News briefs from Austin, the region, and elsewhere
On May 20, former Georgetown Police Sgt. Jimmy Fennell Jr. pleaded guilty to one count of kidnapping and one count of improper sexual conduct with a person in custody, in connection with his handling of a domestic disturbance call in 2006. Fennell was accused of driving a woman to a secluded area, forcing her to dance for him, and then raping her while she was pinned against the side of his police cruiser. Reportedly, Fennell has agreed to plead guilty to the two counts in exchange for a two-year term in state jail for improper sexual conduct, as well as 10 years probation on the kidnapping charge. As part of the deal, Fennell will also be forced to forfeit his peace officer license. Fennell is best known as the former Giddings police officer engaged to 19-year-old Stacey Stites, who was murdered in 1996 and found dumped by the side of a road near Bastrop. Bastrop resident Rodney Reed was tried and sentenced to die for her murder but has maintained his innocence. Reed's supporters have long thought Fennell was a far more likely suspect – Reed's family and friends argue that Fennell was enraged to discover that his white fiancée was having an affair with Reed, who is black. (For more on this, see "Who Killed Stacey Stites?" May 24, 2002.) Reed's conviction is currently on appeal, pending before the Court of Criminal Appeals. Fennell is scheduled for sentencing in Williamson Co. District Judge Burt Carnes' court on June 24. – Jordan Smith
There will be no run-off election for Place 1 on the Austin Community College board of trustees. On May 15, candidate Harrison Keller issued a statement reading: "Over the past few days I have reviewed the election results, and I have learned that the cost of the upcoming runoff ... could cost the college up to $400,000. Given that I joined this race to expand educational opportunities for our community and to make sure that taxpayers' money is spent as efficiently and effectively as possible, I think this money would be better spent on ACC's educational programs. Therefore, after careful consideration, I have decided to withdraw from the runoff election and to donate the balance of my campaign funds to the Austin Community College Foundation." A professional data-cruncher, Keller no doubt saw the writing on the wall in those results: Leading vote-getter Tim Mahoney garnered 49% of the vote on May 10, well ahead of Keller's 33%. "I have told Mr. Keller that I appreciate his difficult decision to withdraw," Mahoney wrote in response. "The Runoff would have cost ACC hundreds of thousands of dollars, and Mr. Keller's challenging choice was for the benefit of ACC and the community at large." – Lee Nichols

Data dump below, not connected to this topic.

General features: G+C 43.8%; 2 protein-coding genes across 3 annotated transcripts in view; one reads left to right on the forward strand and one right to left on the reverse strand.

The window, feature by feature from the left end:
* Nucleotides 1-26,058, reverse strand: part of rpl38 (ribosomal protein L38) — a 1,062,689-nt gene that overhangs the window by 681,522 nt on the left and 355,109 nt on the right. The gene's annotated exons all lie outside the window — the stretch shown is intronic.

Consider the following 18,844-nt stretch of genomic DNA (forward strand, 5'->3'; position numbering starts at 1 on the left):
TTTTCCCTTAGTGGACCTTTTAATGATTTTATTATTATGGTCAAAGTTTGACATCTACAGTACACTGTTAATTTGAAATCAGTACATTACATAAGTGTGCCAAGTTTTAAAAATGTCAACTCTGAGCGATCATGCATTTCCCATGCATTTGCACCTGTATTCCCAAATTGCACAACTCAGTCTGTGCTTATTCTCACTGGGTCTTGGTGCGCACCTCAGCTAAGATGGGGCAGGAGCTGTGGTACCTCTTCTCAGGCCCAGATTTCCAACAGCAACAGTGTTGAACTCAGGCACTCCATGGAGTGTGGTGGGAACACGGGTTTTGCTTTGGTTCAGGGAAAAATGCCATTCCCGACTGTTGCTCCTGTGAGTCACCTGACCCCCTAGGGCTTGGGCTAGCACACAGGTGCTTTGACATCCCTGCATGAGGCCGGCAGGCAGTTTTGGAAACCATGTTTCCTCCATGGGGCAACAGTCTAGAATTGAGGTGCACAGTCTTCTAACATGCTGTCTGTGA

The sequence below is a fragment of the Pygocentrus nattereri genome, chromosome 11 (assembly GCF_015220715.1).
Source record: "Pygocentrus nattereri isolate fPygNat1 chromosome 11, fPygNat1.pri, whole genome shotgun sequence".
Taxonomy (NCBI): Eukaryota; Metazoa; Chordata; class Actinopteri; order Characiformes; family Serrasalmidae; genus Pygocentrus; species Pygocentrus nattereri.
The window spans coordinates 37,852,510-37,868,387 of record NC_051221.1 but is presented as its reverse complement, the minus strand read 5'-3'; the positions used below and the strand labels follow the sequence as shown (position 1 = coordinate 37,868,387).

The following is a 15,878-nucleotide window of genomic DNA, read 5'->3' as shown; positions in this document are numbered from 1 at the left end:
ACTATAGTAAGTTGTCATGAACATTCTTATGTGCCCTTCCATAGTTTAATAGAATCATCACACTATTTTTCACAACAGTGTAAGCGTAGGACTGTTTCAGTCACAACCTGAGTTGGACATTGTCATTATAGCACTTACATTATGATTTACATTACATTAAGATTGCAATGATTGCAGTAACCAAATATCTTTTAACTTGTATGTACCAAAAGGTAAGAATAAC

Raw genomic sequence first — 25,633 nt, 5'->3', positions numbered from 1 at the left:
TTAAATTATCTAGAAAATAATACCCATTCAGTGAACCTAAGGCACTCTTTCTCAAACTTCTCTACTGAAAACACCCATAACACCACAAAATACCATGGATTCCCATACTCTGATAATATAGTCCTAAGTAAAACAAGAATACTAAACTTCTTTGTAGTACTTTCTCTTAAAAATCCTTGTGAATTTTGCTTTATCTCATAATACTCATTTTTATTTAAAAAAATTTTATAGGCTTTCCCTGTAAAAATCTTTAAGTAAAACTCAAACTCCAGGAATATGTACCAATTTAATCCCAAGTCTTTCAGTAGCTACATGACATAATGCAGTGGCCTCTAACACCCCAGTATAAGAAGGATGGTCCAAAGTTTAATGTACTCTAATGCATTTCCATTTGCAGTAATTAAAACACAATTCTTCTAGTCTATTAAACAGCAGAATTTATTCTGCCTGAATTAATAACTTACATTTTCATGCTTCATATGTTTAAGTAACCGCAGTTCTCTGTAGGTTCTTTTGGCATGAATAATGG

Annexation of Round Rock into the Austin Community College taxing district passed by 64.5% of the vote on May 10. With the tax boost, ACC will build its largest facility to date, to house 10,000 students, at University Boulevard and CR 112. After the measure passed, Stephen Kinslow, ACC president, addressed an ecstatic crowd. Community efforts to pass the measure, he said, would "set the benchmark for future annexations," further promising new district residents – who'll enjoy a 67% reduction in tuition immediately – that ACC would "continue to amaze you" as the flagship campus is built. "The community voted ... and made history," said Raymond Hartfield, who co-chairs ACCtion 4 Education. Also to celebrate, Charlie Dromgoole, of the Round Rock Chamber of Commerce, flung hats inscribed with "Expand Higher Ed in Round Rock" and made in the 1990s to the crowd, quipping he'd finally gotten rid of them. "This has been a long time in coming," Kinslow concurred. The pro-ACC group overcame hardcore opposition, as voiced at WilliamsonRepublic.com, where bloggers have written that annexation would leave homeowners "powerless" and have called the tax hike "obscene." – Patricia J. Ruland